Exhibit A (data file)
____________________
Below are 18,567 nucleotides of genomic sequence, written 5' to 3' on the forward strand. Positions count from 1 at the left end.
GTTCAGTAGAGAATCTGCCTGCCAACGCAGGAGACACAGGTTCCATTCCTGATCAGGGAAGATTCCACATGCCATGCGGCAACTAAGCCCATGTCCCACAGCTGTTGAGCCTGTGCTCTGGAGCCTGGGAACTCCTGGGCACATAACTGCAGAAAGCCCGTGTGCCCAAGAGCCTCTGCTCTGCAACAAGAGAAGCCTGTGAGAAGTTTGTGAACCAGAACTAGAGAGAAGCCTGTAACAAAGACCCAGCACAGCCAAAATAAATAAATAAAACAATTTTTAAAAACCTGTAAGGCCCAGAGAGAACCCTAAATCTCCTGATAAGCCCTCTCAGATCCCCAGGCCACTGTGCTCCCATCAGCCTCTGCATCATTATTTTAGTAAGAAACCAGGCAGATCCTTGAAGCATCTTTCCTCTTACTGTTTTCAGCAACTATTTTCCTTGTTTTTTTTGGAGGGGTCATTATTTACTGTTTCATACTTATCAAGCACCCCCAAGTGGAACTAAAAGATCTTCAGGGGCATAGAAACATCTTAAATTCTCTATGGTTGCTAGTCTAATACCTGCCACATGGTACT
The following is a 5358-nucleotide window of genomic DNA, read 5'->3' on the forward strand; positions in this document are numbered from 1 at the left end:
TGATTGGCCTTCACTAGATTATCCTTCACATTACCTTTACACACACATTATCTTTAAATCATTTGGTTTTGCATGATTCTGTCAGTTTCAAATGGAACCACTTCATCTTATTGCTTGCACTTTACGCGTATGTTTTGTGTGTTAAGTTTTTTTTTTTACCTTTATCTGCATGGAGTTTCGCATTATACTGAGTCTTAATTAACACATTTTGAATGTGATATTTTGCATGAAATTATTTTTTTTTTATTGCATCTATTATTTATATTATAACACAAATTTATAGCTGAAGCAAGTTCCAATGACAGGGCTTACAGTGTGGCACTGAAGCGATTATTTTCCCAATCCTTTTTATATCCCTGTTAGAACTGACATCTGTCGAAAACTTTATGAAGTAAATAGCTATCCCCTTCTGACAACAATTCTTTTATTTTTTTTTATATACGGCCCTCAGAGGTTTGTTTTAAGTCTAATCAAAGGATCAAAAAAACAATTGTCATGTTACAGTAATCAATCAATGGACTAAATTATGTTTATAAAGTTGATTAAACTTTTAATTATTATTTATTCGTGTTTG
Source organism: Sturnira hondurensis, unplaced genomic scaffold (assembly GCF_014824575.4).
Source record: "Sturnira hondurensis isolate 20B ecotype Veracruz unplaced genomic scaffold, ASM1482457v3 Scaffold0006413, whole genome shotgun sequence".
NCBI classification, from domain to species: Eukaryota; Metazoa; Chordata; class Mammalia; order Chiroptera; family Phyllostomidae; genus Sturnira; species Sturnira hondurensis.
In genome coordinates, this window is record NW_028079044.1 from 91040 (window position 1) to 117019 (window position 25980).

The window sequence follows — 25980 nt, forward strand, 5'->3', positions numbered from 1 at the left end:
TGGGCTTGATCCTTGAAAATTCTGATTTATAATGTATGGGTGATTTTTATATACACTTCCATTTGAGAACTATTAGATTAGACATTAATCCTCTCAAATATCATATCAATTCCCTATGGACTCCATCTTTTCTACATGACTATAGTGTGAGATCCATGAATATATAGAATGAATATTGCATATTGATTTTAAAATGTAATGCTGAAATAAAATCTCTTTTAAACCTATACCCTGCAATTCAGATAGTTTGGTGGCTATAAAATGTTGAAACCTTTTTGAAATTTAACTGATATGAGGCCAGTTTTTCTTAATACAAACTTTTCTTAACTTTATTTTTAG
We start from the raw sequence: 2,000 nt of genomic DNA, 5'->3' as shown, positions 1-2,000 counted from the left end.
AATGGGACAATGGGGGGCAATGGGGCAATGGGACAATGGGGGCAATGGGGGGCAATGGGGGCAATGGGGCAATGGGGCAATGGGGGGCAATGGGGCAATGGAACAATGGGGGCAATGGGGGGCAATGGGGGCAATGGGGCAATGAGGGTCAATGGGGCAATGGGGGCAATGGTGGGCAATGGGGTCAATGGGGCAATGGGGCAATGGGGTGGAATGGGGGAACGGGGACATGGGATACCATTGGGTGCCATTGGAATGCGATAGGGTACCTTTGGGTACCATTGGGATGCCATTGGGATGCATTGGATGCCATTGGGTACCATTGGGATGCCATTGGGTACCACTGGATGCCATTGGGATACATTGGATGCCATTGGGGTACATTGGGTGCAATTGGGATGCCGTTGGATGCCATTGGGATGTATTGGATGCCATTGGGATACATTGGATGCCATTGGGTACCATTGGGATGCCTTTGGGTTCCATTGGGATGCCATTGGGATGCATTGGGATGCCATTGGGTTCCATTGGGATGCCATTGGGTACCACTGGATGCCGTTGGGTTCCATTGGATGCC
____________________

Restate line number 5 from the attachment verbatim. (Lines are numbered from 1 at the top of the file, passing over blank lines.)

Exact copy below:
Source organism: Sturnira hondurensis, unplaced genomic scaffold (assembly GCF_014824575.4).